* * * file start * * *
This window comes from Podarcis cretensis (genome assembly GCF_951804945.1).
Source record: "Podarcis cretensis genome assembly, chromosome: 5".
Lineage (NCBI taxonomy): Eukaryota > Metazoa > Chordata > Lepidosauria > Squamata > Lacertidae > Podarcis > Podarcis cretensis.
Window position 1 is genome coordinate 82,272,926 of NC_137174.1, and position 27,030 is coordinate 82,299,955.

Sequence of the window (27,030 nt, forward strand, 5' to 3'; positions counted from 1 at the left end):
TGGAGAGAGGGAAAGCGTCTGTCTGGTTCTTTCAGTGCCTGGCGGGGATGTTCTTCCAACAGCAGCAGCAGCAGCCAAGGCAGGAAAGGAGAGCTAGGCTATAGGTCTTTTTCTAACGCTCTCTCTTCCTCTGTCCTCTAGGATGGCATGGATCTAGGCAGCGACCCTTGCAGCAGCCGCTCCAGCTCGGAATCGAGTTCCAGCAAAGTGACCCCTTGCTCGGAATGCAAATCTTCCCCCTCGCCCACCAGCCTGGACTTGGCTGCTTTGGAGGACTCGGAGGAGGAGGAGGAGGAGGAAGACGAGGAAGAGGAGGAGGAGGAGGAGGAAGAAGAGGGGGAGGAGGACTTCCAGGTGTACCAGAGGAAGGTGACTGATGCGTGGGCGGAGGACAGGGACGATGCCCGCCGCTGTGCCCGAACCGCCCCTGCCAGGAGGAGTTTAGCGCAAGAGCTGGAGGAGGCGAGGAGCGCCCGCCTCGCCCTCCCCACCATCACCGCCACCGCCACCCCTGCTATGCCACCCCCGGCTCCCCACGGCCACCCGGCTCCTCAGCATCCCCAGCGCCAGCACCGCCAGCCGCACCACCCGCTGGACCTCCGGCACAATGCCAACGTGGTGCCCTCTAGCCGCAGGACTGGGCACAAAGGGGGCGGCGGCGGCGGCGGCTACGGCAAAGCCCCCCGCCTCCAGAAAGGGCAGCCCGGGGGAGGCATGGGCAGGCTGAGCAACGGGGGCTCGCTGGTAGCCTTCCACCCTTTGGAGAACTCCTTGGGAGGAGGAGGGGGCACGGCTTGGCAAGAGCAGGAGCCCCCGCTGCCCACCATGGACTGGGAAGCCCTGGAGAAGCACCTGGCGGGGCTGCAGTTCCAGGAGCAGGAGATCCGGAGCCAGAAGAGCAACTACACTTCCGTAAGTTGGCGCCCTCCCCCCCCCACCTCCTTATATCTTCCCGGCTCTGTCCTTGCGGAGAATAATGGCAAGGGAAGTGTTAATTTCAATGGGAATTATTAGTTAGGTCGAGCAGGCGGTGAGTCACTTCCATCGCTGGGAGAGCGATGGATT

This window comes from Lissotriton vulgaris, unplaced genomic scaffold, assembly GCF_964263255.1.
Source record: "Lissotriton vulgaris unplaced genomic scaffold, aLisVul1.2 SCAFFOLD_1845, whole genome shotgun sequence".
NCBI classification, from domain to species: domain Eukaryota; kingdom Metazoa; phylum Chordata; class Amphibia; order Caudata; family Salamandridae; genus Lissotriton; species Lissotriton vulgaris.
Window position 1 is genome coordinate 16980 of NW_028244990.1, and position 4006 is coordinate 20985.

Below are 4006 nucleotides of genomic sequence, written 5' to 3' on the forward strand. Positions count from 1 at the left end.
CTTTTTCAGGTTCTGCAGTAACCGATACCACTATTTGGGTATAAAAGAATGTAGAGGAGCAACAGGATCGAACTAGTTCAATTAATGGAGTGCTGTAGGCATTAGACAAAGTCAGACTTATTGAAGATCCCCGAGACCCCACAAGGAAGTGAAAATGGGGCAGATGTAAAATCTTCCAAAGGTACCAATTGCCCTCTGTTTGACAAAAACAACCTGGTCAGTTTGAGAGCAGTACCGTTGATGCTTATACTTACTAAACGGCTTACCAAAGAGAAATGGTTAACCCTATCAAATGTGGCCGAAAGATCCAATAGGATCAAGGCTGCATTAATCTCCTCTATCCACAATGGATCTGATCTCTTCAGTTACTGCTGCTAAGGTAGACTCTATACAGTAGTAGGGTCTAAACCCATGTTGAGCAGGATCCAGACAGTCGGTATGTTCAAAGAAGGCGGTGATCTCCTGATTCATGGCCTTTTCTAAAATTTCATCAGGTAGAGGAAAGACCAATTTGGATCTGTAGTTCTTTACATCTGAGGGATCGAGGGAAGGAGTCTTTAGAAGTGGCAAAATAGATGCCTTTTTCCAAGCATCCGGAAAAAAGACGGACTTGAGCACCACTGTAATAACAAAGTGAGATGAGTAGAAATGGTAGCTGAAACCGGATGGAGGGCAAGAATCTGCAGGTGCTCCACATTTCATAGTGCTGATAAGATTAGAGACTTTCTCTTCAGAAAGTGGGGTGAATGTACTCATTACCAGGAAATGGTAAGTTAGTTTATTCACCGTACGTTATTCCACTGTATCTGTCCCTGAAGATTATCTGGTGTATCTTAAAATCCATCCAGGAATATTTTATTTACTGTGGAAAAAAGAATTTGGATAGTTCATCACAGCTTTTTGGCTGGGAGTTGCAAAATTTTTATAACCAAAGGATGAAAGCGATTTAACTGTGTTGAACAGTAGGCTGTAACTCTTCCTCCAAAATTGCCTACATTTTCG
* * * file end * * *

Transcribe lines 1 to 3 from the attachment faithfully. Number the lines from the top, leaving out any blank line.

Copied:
This window comes from Podarcis cretensis (genome assembly GCF_951804945.1).
Source record: "Podarcis cretensis genome assembly, chromosome: 5".
Lineage (NCBI taxonomy): Eukaryota > Metazoa > Chordata > Lepidosauria > Squamata > Lacertidae > Podarcis > Podarcis cretensis.